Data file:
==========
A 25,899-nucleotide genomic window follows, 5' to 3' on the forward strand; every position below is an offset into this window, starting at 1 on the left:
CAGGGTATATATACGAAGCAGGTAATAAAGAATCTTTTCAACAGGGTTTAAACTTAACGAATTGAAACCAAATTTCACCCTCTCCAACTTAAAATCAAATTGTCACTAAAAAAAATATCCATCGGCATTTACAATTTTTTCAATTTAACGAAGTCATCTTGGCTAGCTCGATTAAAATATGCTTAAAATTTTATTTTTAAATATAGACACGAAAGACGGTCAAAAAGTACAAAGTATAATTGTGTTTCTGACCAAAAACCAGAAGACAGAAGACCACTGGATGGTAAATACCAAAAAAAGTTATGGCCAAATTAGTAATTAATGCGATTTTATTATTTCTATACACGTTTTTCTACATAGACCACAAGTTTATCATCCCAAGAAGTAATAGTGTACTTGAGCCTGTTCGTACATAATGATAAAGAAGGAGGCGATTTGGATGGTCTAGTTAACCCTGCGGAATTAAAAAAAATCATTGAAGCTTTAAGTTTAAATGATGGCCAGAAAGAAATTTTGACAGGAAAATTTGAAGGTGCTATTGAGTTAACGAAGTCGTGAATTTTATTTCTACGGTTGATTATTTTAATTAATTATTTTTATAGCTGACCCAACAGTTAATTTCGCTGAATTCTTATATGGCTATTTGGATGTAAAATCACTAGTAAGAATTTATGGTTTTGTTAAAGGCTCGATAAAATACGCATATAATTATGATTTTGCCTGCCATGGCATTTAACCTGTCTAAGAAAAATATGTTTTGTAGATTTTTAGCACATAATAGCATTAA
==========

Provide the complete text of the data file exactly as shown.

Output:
A 25,899-nucleotide genomic window follows, 5' to 3' on the forward strand; every position below is an offset into this window, starting at 1 on the left:
CAGGGTATATATACGAAGCAGGTAATAAAGAATCTTTTCAACAGGGTTTAAACTTAACGAATTGAAACCAAATTTCACCCTCTCCAACTTAAAATCAAATTGTCACTAAAAAAAATATCCATCGGCATTTACAATTTTTTCAATTTAACGAAGTCATCTTGGCTAGCTCGATTAAAATATGCTTAAAATTTTATTTTTAAATATAGACACGAAAGACGGTCAAAAAGTACAAAGTATAATTGTGTTTCTGACCAAAAACCAGAAGACAGAAGACCACTGGATGGTAAATACCAAAAAAAGTTATGGCCAAATTAGTAATTAATGCGATTTTATTATTTCTATACACGTTTTTCTACATAGACCACAAGTTTATCATCCCAAGAAGTAATAGTGTACTTGAGCCTGTTCGTACATAATGATAAAGAAGGAGGCGATTTGGATGGTCTAGTTAACCCTGCGGAATTAAAAAAAATCATTGAAGCTTTAAGTTTAAATGATGGCCAGAAAGAAATTTTGACAGGAAAATTTGAAGGTGCTATTGAGTTAACGAAGTCGTGAATTTTATTTCTACGGTTGATTATTTTAATTAATTATTTTTATAGCTGACCCAACAGTTAATTTCGCTGAATTCTTATATGGCTATTTGGATGTAAAATCACTAGTAAGAATTTATGGTTTTGTTAAAGGCTCGATAAAATACGCATATAATTATGATTTTGCCTGCCATGGCATTTAACCTGTCTAAGAAAAATATGTTTTGTAGATTTTTAGCACATAATAGCATTAA